Nitrogen: Wikipedia Visual Summary by WikiSummarizer

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Wikipedia article:  Nitrogen

 

Nitrogen

 

Nitrogen (100)

 

·         Nitrogen ( /ˈnaɪtrɵdʒɨn/ ny-trə-jin) is a chemical element that has the symbol N, atomic number of 7 and atomic mass 14.00674 u.

 

·         Elemental nitrogen is a colorless, odorless, tasteless, and mostly inert diatomic gas at standard conditions, constituting 78.08% by volume of Earth's atmosphere.

 

·         Many industrially important compounds, such as ammonia, nitric acid, organic nitrates (propellants and explosives), and cyanides, contain nitrogen.

 

·         The extremely strong bond in elemental nitrogen dominates nitrogen chemistry, causing difficulty for both organisms and industry in breaking the bond to convert the N2 into useful compounds, but at the same time causing release of large amounts of often useful energy when the compounds burn, explode, or decay back into nitrogen gas.

 

·         Nitrogen occurs in all living organisms, and the nitrogen cycle describes movement of the element from the air into the biosphere and organic compounds, then back into the atmosphere.

 

·         Nitrogen is formally considered to have been discovered by Daniel Rutherford in 1772, who called it noxious air or fixed air.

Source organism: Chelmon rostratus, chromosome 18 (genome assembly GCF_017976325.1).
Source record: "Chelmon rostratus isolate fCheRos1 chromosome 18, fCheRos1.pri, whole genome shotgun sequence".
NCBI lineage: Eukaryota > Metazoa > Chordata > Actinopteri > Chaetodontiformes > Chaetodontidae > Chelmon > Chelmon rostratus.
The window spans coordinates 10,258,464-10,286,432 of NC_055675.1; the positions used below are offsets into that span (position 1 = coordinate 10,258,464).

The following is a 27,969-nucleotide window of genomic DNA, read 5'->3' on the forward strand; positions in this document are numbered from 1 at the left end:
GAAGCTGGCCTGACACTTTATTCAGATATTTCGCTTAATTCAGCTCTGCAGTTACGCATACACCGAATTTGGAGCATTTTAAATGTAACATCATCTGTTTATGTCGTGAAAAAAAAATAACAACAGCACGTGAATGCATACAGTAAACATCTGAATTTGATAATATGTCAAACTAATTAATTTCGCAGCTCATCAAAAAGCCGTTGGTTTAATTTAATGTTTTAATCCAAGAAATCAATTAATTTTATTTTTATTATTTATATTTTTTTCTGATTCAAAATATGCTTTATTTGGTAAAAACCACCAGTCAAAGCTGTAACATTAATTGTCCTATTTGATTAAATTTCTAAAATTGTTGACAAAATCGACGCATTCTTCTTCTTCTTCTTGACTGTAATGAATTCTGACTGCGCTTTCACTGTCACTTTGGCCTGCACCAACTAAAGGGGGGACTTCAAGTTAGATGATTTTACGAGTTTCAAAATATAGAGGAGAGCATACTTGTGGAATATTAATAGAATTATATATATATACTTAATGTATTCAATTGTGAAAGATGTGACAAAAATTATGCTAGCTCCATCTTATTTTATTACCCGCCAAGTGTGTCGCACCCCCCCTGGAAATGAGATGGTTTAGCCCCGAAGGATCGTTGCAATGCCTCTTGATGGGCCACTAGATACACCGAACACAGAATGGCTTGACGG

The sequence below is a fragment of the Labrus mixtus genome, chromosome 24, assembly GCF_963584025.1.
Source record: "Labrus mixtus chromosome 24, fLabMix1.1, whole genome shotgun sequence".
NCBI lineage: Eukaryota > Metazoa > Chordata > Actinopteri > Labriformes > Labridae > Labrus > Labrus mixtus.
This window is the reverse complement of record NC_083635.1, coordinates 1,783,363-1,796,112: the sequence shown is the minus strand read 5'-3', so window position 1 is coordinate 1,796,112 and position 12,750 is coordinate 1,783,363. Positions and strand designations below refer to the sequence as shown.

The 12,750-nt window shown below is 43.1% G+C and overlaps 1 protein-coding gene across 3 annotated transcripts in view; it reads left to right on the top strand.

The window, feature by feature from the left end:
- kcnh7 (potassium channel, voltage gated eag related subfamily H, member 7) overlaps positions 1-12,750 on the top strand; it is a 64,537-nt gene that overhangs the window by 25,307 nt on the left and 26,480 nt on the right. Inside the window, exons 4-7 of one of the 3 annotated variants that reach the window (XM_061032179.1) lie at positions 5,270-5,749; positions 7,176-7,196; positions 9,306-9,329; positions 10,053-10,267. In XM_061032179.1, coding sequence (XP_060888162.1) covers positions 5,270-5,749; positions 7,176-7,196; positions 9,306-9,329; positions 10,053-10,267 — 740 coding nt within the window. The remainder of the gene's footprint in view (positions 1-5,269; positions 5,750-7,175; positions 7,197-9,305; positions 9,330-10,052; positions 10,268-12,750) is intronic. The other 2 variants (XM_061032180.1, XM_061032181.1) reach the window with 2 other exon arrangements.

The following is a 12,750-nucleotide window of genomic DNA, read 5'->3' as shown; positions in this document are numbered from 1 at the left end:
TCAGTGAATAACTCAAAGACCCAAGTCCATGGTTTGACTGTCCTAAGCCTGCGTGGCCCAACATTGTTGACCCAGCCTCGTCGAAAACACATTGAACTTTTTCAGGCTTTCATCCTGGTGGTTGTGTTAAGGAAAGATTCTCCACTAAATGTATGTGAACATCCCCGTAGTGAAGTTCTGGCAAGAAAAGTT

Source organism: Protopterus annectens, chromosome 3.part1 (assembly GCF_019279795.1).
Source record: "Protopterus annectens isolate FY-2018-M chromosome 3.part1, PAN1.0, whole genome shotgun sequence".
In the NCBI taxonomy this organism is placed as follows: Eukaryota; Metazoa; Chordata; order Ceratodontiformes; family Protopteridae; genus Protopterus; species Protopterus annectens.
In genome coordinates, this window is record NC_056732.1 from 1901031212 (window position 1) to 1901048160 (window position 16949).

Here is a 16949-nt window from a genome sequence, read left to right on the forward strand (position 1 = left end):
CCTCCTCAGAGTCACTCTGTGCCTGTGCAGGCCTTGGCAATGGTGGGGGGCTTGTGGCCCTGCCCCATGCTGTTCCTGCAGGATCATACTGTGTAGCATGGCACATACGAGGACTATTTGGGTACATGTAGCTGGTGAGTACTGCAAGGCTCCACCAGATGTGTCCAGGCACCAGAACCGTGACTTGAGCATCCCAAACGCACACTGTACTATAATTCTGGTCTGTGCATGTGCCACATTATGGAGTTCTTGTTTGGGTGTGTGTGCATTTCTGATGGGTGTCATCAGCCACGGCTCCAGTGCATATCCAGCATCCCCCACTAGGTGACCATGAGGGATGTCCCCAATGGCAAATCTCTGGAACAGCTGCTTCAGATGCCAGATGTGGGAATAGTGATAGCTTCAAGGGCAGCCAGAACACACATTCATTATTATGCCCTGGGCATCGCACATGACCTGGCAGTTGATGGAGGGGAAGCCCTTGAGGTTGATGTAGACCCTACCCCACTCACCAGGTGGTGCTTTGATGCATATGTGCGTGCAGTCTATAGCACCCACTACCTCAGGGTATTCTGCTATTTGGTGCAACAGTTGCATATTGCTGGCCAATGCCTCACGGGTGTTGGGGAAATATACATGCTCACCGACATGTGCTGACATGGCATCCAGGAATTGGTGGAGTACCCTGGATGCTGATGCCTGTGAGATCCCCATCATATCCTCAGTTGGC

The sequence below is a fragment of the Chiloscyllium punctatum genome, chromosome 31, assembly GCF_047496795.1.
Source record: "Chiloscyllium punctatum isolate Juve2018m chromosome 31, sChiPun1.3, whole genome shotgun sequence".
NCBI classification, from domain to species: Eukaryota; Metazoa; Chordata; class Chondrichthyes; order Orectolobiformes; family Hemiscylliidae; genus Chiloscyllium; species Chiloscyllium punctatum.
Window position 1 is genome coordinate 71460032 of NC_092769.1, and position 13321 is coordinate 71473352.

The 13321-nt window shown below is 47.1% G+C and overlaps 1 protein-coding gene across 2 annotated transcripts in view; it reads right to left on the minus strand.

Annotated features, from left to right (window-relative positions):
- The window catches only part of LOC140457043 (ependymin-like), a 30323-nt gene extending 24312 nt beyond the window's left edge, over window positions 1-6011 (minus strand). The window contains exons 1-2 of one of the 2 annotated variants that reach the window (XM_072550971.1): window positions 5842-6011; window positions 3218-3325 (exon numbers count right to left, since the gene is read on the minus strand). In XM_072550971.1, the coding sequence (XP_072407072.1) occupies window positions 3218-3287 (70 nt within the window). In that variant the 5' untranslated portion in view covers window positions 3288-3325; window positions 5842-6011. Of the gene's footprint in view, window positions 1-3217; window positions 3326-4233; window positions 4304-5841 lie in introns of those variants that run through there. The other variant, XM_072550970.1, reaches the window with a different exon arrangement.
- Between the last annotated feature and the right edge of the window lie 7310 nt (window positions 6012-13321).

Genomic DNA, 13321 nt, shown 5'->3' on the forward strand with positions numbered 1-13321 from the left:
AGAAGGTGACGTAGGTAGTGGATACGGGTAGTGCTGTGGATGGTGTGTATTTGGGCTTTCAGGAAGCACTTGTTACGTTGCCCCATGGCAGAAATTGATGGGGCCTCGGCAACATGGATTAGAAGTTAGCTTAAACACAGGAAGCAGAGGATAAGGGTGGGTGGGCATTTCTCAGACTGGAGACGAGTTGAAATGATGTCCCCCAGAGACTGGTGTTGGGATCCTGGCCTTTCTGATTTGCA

·         Chaptal's meaning was that nitrogen gas is the essential part of nitric acid, in turn formed from saltpetre (potassium nitrate), then known as nitre.

 

·         Other classes of nitrogen anions (negatively charged ions) are the poisonous azides (N− 3), which are linear and isoelectronic to carbon dioxide, but which bind to important iron-containing enzymes in the body in a manner more resembling cyanide.

 

·         Other notable nitrogen-containing drugs are drugs derived from plant alkaloids, such as morphine (there exist many alkaloids known to have pharmacological effects; in some cases, they appear natural chemical defenses of plants against predation).

 

compounds (100)

 

·         Many industrially important compounds, such as ammonia, nitric acid, organic nitrates (propellants and explosives), and cyanides, contain nitrogen.

 

·         The extremely strong bond in elemental nitrogen dominates nitrogen chemistry, causing difficulty for both organisms and industry in breaking the bond to convert the N2 into useful compounds, but at the same time causing release of large amounts of often useful energy when the compounds burn, explode, or decay back into nitrogen gas.

 

·         Nitrogen occurs in all living organisms, and the nitrogen cycle describes movement of the element from the air into the biosphere and organic compounds, then back into the atmosphere.

 

nitric acid (92)

 

·         Many industrially important compounds, such as ammonia, nitric acid, organic nitrates (propellants and explosives), and cyanides, contain nitrogen.

 

·         Chaptal's meaning was that nitrogen gas is the essential part of nitric acid, in turn formed from saltpetre (potassium nitrate), then known as nitre.

 

atmosphere (85)